There was something so liberating about the freewheeling, go-anywhere, nature of Biffovision. Now The Weather had felt like the first step towards writing something for me, rather than for other people. Biffovision went all in - and Mark and Hartswood let us indulge whatever nonsense we could conceive of. When Beryl Vertue visited the set, I felt slightly self-conscious about the sheer lunacy. Then I remembered she used to work with Spike Milligan.
NOW THIS HAPPENS
The whole idea of the kids TV show structure came from Digitiser. We felt Digi worked because it had a framework that we were able to subvert; we wanted something like that. It was also my chance to pay homage to everything that I loved watching as a kid. Swap Shop, Grange Hill, Monty Python, Scooby Doo, and Doctor Who - Professor Derek Doctors was originally meant to be Dalek creator Davros.
Sue Vertue used her Terry Nation connections to find out whether we could licence the character, but the BBC blocked us (we didn't know it - but this was because the Doctor Who team were planning to bring Davros back to the show later that year).
Two scenes proved controversial. One was the ghost train sketch, which ended on a punchline that was in some respects a lot stronger than the "ghost tramp" stuff that's in the finished episode, but with hindsight was somewhat tonally at odds with the rest of the show, and - to be honest - a bit on the rape-y side. The other was a sequence about "black face soap", which Mark - rightly - felt might be misconstrued as slightly racist.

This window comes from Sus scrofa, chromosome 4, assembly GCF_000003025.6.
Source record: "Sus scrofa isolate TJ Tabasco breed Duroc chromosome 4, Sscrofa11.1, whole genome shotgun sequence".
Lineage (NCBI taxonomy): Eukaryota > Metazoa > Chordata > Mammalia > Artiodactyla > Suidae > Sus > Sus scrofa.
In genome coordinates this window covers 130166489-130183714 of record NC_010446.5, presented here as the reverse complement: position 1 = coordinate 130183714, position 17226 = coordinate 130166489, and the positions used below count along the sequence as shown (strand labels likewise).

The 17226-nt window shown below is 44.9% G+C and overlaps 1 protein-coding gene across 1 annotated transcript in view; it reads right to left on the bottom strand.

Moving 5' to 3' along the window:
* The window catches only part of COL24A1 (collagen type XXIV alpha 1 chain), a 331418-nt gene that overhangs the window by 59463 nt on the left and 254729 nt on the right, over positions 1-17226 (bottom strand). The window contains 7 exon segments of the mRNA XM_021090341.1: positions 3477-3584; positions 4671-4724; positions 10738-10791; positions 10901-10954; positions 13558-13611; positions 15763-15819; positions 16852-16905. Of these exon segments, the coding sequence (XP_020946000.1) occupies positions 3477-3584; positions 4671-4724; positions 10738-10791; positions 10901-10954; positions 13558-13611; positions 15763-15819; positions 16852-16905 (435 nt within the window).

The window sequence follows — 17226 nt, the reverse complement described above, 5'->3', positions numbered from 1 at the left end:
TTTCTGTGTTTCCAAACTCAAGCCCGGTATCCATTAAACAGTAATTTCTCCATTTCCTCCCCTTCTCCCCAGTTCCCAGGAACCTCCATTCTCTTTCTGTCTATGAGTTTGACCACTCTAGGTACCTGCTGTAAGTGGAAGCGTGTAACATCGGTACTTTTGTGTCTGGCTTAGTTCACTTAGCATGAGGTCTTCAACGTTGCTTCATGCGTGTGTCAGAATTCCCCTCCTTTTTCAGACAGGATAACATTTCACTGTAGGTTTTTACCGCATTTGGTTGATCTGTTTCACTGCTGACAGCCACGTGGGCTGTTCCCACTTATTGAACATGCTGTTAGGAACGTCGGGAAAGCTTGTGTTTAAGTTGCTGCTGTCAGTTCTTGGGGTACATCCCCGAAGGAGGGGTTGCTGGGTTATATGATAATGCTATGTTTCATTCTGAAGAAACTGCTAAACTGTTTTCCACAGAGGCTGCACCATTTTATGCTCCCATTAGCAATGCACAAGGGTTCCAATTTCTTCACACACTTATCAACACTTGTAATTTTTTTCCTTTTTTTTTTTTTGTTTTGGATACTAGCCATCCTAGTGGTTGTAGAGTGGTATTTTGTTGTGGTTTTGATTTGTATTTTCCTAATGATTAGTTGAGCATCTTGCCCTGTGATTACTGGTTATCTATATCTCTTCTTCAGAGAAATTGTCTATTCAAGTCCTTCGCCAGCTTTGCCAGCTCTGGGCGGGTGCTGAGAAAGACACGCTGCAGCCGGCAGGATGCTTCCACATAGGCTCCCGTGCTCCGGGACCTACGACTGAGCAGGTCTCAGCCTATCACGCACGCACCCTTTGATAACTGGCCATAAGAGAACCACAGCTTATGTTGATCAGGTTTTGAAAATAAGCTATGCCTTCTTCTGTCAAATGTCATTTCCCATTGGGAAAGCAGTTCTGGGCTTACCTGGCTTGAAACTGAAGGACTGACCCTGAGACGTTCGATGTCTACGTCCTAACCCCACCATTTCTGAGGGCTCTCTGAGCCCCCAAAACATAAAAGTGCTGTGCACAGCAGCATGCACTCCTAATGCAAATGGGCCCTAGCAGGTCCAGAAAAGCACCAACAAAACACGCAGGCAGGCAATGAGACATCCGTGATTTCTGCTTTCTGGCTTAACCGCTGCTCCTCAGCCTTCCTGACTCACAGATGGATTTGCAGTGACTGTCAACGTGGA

There was also a scene we dropped altogether, about a time machine which turned out to be a cardboard box full of chips. You can see a tiny glimpse of it at the very end of the episode, when BW goes mad.
Casting the show took longer than expected, though I knew I wanted at least some of the cast from Now The Weather.
Ingrid Oliver and James Lance had both impressed me. James, in particular, worked incredibly hard to find Mr Hugo's voice and tics.
Awkward pauses, glances to female chests, and smoking at work, were all his. Aside from being someone who surprised me by being a really nice bloke, his dedication blew me away.